Unrealistic Resolutions may be Hazardous to your Mental Health

mental health is important

Setting unrealistic New Year’s resolutions may not be so good for your mental health. So says Abdurahman Kenny, Mental Health Portfolio Manager for Pharma Dynamics.

“Making New Year’s resolutions often involves self-reflection, which in general is good practice if done in a constructive way. However, the reality is that for many, the past year may have been discouraging and fraught with difficulty. Those dealing with depression, troubling life events, loss of a loved one, divorce or lack of self-esteem, may find themselves spiralling into patterns of negative thought as their problems or perceived imperfections consume their thinking. The added pressure of setting and failing to keep to New Year’s resolutions may exacerbate feelings of worthlessness.

“When resolutions involve making significant behaviour changes, it adds a huge amount of extra stress and pressure, which increases our cortisol (stress hormone) levels. When we fail, we tend to punish ourselves for our perceived shortcomings. This makes us feel inadequate and worse than when we started.”

For those who want to stay true to the tradition, he recommends making small, realistic changes rather than setting unattainable goals.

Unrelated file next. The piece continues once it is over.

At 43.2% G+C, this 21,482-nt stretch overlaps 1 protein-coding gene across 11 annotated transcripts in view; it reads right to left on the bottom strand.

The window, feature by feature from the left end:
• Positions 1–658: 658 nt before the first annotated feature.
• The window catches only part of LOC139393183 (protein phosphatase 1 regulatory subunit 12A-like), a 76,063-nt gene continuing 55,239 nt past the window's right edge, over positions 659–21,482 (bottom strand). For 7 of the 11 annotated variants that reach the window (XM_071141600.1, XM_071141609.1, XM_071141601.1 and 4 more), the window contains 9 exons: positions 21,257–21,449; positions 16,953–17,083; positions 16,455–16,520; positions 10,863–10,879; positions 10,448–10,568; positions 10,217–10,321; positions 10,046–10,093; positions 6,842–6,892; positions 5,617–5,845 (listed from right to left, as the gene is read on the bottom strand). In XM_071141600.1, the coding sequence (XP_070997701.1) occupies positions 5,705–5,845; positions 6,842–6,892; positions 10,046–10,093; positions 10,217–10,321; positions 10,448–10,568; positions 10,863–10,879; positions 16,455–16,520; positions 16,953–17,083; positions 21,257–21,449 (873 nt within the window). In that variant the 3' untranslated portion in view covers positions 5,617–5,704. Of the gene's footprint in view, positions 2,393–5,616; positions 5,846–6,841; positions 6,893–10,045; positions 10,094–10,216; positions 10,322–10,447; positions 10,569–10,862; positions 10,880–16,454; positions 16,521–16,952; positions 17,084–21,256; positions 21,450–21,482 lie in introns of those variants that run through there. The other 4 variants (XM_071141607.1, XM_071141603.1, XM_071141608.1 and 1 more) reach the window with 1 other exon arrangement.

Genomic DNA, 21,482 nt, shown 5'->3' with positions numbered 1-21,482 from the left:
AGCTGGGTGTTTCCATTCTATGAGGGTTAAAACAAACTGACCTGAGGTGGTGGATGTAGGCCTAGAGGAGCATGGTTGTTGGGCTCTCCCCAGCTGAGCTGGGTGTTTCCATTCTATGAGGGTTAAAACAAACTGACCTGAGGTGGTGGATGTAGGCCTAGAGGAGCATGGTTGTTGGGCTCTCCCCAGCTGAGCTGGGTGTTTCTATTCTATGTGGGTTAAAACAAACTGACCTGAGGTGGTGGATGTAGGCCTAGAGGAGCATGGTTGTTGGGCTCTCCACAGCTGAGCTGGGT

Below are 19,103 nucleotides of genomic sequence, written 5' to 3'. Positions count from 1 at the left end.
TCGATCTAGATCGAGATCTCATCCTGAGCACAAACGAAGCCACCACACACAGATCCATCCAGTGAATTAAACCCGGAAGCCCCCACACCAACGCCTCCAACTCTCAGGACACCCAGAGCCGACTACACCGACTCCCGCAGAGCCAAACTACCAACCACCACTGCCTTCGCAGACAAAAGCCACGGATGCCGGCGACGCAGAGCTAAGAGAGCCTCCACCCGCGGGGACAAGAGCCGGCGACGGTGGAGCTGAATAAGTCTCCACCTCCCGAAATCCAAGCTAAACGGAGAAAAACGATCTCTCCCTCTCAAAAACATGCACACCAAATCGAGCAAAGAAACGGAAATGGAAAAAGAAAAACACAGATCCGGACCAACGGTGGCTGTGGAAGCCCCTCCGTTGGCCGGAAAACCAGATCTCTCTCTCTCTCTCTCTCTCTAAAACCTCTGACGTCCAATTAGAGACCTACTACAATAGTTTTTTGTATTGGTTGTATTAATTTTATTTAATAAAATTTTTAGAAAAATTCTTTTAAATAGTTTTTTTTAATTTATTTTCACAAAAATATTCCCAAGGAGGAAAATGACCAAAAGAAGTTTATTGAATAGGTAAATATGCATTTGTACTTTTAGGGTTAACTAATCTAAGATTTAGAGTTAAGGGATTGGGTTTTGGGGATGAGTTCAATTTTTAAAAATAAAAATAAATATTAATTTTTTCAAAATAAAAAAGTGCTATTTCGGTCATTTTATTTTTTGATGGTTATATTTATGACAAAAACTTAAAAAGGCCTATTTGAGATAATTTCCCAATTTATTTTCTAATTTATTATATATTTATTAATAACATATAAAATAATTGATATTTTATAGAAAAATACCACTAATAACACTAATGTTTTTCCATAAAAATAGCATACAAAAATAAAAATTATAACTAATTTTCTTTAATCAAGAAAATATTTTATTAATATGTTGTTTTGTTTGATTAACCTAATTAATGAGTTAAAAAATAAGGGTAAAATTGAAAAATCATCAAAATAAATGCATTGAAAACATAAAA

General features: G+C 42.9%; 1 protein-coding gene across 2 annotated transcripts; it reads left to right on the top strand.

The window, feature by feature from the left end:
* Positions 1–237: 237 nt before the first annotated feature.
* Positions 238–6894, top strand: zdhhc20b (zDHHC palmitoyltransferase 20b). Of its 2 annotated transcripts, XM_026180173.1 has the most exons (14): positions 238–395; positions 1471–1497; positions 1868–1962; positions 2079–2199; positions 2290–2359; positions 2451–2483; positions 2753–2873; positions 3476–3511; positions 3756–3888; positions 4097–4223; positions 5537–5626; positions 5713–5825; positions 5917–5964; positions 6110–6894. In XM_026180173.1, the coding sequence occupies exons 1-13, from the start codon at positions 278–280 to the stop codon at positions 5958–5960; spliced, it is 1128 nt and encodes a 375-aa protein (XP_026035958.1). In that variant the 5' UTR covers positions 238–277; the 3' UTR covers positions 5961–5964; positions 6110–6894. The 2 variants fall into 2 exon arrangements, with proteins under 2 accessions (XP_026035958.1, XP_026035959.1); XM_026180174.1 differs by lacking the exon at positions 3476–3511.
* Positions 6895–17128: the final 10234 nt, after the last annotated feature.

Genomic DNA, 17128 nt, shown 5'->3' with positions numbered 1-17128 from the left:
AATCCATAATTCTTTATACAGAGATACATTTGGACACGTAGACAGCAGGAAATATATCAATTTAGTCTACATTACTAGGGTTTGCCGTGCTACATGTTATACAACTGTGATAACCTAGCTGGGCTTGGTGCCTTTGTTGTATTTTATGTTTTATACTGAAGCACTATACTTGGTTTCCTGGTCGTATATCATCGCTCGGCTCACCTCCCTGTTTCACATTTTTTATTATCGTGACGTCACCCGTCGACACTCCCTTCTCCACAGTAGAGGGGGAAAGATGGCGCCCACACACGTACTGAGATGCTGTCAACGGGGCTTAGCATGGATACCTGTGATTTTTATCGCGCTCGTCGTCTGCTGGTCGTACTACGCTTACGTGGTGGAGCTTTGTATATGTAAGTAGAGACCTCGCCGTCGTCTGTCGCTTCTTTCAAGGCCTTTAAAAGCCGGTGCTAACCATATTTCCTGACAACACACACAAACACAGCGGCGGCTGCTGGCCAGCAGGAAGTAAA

“For example, if you’re wanting to lose weight, make healthy eating your goal as opposed to losing a certain amount of weight by a certain date. By focusing on a concept – whether it’s becoming healthier, being more adventurous or spending more quality time with your loved ones, you’re bound to achieve it if that’s where you put your focus.”

Here Kenny provides some tips to approach New Year’s resolutions:

1.     So many resolutions are focused on what you’re doing wrong or what you need to change about yourself, which can be damaging. Instead, focus on your strengths and how you can use these to create the life you want.

2.     Be kind to yourself by celebrating the progress you have made and how far you’ve come. Let your successes motivate you to keep moving forward.

3.     Don’t compare yourself to others. Strive to be the best YOU!

4.     Set small, attainable goals and take it one day at a time as opposed to looking too far into the future.

5.     Don’t beat yourself up if you don’t succeed timeously, be flexible and re-evaluate your goals rather than giving up on them altogether.

“The word ‘New’ in New Year often refers to turning over a new leaf, but it’s not easy changing old habits overnight. Remember that change is a process. Instead of making resolutions that cause you stress and anxiety, focus on making those that encourage self-care and promote mental well-being,” remarks Kenny.

He says this time of the year typically takes its toll on the public, especially once the parties and tinsel fade away and post-holiday blues sets in.

Just a reminder that you don’t have to make resolutions. Or huge decisions. Or big proclamations. You can just set some sweet intentions and take each day as it comes.

Victoria Erickson

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